Loving “The Expat”

Loving "The Expat"Why would we move to Luxembourg?”

“To make a lot of money, and travel around Europe all the time.”

That’s not the opening of The Expats, a new thriller by Chris Pavone. But to most of us who are (or have been) expat spouses, it’s a hauntingly familiar. Even though the book is bursting with espionage and secret identities and that cloak-and-dagger stuff, who couldn’t relate to Kate Moore, the American mother of two whose life is turned upside down when her family moves to a charmingly cobblestoned European city?

I confess I bought the book because its title promised a lot of expat-ness, but also because I do love me a good thriller. Mr. Pavone delivers on both fronts. Having lived in Luxembourg for a year and a half, he certainly did his homework, and has perfectly nailed the rhythms and realities of expat life — good and bad. He writes matter-of-factly about the perks of the lifestyle, while also capturing the angst of the accompanying spouse who has left her career behind and doesn’t know who she is anymore. (He obviously spent a lot of time listening to expat women, because the dialogue has the unmistakable ring of authenticity. I can almost see him in the café where he wrote the book, straining to eavesdrop on the coffee-drinking moms at the next table and furiously scribbling notes.)

Here’s a small sampling of the phrases that made me nod in recognition.

“This, she told herself again, is my chance to reinvent myself.”

“Start to finish, it took her two hours to buy a four-euro cleaning product. She couldn’t explain all that; couldn’t complain. She was not in a position to complain about this life, not yet. Probably not ever. She’d wanted this, had expressed to her husband every confidence that she’d enjoy this. She couldn’t whine.”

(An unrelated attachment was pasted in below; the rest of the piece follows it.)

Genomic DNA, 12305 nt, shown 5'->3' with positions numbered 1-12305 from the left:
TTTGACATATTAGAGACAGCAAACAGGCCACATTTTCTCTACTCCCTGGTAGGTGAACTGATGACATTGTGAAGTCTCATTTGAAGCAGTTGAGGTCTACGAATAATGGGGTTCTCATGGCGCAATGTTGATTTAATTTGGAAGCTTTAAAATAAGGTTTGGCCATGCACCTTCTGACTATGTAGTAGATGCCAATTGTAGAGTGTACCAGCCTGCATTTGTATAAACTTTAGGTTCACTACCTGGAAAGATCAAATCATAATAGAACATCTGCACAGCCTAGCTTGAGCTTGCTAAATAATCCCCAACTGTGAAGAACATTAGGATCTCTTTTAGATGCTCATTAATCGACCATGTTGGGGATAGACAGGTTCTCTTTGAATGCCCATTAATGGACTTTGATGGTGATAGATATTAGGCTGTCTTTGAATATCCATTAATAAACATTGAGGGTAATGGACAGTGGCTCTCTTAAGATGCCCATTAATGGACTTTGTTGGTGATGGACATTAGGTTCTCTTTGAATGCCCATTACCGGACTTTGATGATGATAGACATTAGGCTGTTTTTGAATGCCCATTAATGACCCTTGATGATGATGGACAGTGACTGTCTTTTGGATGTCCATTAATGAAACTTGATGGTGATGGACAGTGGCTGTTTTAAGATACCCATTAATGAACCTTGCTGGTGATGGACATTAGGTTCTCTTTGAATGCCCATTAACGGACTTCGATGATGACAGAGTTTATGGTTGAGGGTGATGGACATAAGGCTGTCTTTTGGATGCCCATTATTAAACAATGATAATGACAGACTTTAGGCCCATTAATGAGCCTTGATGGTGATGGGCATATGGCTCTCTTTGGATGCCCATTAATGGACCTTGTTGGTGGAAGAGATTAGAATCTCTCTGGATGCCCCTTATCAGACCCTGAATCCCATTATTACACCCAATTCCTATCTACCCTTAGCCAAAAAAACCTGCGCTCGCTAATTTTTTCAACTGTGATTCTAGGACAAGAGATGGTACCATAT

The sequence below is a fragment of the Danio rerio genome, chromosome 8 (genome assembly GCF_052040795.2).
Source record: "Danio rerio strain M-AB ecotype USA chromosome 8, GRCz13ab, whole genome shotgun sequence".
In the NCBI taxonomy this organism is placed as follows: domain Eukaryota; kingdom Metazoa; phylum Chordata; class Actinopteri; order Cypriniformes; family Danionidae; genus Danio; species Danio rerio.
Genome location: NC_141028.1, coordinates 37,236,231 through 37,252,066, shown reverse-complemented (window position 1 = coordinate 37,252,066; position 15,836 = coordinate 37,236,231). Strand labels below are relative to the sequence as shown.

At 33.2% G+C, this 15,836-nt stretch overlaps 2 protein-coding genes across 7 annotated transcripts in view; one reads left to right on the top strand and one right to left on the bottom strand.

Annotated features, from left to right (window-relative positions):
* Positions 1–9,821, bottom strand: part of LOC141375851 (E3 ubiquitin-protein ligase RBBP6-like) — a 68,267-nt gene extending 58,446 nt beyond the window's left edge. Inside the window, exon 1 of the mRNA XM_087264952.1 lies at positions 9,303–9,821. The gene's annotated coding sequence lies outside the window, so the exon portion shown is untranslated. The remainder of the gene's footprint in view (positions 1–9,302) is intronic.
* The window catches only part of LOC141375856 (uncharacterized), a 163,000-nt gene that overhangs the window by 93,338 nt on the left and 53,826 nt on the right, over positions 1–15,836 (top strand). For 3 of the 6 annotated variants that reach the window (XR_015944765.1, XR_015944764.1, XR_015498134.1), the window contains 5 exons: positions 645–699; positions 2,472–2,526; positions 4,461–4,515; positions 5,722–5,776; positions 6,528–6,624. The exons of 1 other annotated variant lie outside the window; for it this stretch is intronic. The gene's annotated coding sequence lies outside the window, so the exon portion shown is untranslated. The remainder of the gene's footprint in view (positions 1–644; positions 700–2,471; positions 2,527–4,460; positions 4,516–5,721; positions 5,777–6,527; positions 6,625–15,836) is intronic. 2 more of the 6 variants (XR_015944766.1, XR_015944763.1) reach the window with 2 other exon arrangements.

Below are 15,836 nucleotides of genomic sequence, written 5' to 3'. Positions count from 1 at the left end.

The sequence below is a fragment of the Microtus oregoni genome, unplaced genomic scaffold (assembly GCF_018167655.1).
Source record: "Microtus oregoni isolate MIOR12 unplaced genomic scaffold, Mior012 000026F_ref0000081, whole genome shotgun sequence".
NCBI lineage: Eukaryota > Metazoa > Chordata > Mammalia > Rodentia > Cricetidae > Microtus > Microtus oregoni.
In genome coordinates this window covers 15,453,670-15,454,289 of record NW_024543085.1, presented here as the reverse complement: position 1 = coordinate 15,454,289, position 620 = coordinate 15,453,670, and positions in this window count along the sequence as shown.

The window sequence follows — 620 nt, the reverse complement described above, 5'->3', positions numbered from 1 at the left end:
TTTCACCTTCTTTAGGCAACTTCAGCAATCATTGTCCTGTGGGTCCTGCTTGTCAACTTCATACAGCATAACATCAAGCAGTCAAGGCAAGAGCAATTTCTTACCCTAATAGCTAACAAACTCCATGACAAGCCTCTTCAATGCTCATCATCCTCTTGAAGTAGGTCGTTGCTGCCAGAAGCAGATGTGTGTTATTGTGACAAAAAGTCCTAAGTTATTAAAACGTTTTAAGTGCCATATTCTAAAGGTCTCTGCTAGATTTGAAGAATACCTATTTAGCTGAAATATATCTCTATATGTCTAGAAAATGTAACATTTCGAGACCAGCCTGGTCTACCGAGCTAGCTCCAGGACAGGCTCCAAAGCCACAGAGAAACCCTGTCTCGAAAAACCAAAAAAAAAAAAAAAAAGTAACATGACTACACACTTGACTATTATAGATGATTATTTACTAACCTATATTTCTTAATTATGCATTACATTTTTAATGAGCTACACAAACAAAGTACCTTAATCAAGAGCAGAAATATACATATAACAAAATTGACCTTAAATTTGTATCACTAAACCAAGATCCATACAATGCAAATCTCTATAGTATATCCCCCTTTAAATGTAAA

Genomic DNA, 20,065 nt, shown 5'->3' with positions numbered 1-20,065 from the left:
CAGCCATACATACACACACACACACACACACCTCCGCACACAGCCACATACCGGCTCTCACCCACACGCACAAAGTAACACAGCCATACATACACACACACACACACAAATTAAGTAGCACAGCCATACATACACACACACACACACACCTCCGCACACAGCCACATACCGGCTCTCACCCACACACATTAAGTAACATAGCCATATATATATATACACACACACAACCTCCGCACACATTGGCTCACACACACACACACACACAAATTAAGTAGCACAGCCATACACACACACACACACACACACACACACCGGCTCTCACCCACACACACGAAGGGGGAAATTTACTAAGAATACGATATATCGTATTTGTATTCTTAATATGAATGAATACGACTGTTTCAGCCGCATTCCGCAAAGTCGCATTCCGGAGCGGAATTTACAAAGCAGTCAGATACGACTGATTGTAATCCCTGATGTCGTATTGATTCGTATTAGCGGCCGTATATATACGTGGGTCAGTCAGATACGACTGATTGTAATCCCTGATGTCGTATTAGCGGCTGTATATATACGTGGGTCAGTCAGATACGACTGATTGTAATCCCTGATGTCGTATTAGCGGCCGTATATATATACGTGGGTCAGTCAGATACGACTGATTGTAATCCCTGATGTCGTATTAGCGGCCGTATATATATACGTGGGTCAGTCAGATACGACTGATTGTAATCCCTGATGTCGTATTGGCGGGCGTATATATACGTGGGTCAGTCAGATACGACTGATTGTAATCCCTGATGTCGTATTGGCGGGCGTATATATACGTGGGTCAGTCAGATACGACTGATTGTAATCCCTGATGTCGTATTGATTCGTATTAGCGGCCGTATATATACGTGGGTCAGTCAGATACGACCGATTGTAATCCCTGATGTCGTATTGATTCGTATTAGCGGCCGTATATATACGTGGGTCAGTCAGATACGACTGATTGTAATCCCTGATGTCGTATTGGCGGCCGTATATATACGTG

“Kate shouldn’t resent him for leaving, for leaving her by herself with children in a strange land, alone and lonely. But she did.”

“This is the expat life: you never know when someone you see every day is going to disappear forever, instantly transmogrifying into a phantom….You can’t imagine you yourself being one of those people, someone who one day just vanishes. But you are.”

I don’t want to give you the impression that this is a book about a spoiled expat wife, because it most definitely is not. It’s a fast-paced, thoroughly absorbing story about deeply-buried secrets and their consequences. Pavone is an excellent writer, jerking us back and forth between the past and the present, offering us a tantalizing glimpse of the truth before closing the curtains and sending us off in another direction. I read this book in a single day, and I might just read it again to pick up on all the clues I missed the first time around.

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About Maria

I'm a Canadian repatriate, former expat spouse, mother to two TCKs (and one yellow Lab), mentor to new immigrants, writer, reader, world traveller (grounded for now). I write about expat/repat issues and am still trying to figure out my place in the world.
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10 Responses to Loving “The Expat”

  1. Naomi says:

    Adding it to my list of books to read!

  2. Joburg Expat says:

    wow wow wow, I have to put that on my list! (with a twinge of jealousy that there is a book called “the expats” – one of US should have written that!

    • My sentiments exactly! Have already ordered a Kindle sample 🙂
      @JoburgExpat do you ever come up to Botswana? I’m in Gaborone (ex Lusaka) – we should swap notes & tips!

      • Joburg Expat says:

        Hi Eleanor – as a matter of fact, my first ever Botswana trip coming up in April, but game lodges instead of Gaborone. Had to wait for the kids to go on exchanges because it was too darn expensive for the six of us, so a lovely holiday just for my husband and I. Do you have a website? Would love to see more of your writing… Oh, and I’ve got a tab on my blog with Africa book recommendations. Not so much about expats though, just good reading.

  3. I might have to look for this! Been a while since I bought a new book. Thanks for posting about it!

  4. Heather says:

    Love this! Makes me want to read it!

  5. Great review for what sounds like a great book! And of course the author was an expat trailing spouse himself, so he sure knows all about it.
    I’d never heard of any novels set in Expatland before last year, so very excited to see a second one (& in a completely different genre, so no danger of stereotyping) so soon after Jo Parfitt’s lovely Sunshine Soup about six women in Dubai.

  6. I think I may need to find this book and have a wee read. Sounds intriguing.

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